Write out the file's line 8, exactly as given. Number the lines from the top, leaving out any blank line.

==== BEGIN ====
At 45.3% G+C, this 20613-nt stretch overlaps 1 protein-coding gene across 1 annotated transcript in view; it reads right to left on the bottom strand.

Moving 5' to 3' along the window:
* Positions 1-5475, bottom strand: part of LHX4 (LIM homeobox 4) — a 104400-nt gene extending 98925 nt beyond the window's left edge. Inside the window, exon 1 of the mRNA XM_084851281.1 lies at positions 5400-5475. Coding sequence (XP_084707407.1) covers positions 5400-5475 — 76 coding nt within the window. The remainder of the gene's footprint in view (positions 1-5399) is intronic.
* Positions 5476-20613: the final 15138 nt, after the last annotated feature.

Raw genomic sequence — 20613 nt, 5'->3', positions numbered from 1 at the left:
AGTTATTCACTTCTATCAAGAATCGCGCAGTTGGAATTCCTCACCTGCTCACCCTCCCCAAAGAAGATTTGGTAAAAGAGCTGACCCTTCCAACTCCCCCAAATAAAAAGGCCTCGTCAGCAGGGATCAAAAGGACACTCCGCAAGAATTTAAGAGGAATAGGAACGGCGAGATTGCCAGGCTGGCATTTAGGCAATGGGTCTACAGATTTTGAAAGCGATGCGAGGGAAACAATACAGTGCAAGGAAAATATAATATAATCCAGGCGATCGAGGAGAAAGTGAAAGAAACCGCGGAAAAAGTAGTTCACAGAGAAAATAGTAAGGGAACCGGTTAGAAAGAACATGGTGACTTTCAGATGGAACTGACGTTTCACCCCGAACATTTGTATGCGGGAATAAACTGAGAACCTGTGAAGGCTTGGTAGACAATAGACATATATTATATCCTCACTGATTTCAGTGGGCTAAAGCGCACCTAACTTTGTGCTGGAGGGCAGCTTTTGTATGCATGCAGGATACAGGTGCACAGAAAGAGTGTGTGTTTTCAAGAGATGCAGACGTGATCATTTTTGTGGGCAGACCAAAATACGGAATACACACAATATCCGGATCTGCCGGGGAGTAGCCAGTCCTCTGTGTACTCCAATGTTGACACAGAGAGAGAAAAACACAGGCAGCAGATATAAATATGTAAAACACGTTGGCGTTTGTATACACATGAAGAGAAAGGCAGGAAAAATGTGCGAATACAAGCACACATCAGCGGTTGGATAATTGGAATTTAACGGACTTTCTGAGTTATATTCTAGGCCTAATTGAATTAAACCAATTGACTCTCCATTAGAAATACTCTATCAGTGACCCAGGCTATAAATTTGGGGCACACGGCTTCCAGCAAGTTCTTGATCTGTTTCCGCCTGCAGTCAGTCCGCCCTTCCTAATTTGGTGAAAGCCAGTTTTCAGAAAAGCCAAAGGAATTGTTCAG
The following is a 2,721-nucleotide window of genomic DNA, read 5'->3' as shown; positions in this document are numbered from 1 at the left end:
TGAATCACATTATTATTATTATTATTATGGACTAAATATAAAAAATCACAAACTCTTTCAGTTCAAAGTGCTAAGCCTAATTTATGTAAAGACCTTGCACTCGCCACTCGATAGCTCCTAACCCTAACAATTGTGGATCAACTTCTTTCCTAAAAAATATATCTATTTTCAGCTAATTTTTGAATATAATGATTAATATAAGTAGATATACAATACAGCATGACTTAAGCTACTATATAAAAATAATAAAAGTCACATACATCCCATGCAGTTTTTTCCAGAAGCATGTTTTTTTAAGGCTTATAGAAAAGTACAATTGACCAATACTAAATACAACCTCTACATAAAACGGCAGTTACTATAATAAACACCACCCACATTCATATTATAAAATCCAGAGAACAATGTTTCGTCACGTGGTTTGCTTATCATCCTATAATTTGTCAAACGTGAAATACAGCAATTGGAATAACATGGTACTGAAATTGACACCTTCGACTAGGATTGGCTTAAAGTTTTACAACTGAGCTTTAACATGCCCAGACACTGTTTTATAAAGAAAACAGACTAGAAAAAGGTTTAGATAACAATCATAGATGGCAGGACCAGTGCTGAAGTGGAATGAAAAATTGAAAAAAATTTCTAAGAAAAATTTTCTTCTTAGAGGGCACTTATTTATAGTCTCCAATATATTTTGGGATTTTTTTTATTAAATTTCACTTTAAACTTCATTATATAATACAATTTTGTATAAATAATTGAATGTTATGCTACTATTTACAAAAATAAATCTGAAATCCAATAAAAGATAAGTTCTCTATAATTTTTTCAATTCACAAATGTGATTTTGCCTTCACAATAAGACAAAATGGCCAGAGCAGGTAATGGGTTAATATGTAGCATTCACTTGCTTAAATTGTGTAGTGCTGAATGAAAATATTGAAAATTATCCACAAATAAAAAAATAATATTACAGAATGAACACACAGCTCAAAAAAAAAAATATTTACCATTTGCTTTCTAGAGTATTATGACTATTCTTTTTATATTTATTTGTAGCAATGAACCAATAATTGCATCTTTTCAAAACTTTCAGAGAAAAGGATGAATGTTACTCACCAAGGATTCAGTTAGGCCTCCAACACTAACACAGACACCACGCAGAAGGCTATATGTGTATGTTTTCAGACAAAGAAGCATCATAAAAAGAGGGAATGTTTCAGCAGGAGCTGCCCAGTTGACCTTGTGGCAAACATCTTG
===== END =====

TGAATCACATTATTATTATTATTATTATGGACTAAATATAAAAAATCACAAACTCTTTCAGTTCAAAGTGCTAAGCCTAATTTATGTAAAGACCTTGCACTCGCCACTCGATAGCTCCTAACCCTAACAATTGTGGATCAACTTCTTTCCTAAAAAATATATCTATTTTCAGCTAATTTTTGAATATAATGATTAATATAAGTAGATATACAATACAGCATGACTTAAGCTACTATATAAAAATAATAAAAGTCACATACATCCCATGCAGTTTTTTCCAGAAGCATGTTTTTTTAAGGCTTATAGAAAAGTACAATTGACCAATACTAAATACAACCTCTACATAAAACGGCAGTTACTATAATAAACACCACCCACATTCATATTATAAAATCCAGAGAACAATGTTTCGTCACGTGGTTTGCTTATCATCCTATAATTTGTCAAACGTGAAATACAGCAATTGGAATAACATGGTACTGAAATTGACACCTTCGACTAGGATTGGCTTAAAGTTTTACAACTGAGCTTTAACATGCCCAGACACTGTTTTATAAAGAAAACAGACTAGAAAAAGGTTTAGATAACAATCATAGATGGCAGGACCAGTGCTGAAGTGGAATGAAAAATTGAAAAAAATTTCTAAGAAAAATTTTCTTCTTAGAGGGCACTTATTTATAGTCTCCAATATATTTTGGGATTTTTTTTATTAAATTTCACTTTAAACTTCATTATATAATACAATTTTGTATAAATAATTGAATGTTATGCTACTATTTACAAAAATAAATCTGAAATCCAATAAAAGATAAGTTCTCTATAATTTTTTCAATTCACAAATGTGATTTTGCCTTCACAATAAGACAAAATGGCCAGAGCAGGTAATGGGTTAATATGTAGCATTCACTTGCTTAAATTGTGTAGTGCTGAATGAAAATATTGAAAATTATCCACAAATAAAAAAATAATATTACAGAATGAACACACAGCTCAAAAAAAAAAATATTTACCATTTGCTTTCTAGAGTATTATGACTATTCTTTTTATATTTATTTGTAGCAATGAACCAATAATTGCATCTTTTCAAAACTTTCAGAGAAAAGGATGAATGTTACTCACCAAGGATTCAGTTAGGCCTCCAACACTAACACAGACACCACGCAGAAGGCTATATGTGTATGTTTTCAGACAAAGAAGCATCATAAAAAGAGGGAATGTTTCAGCAGGAGCTGCCCAGTTGACCTTGTGGCAAACATCTTG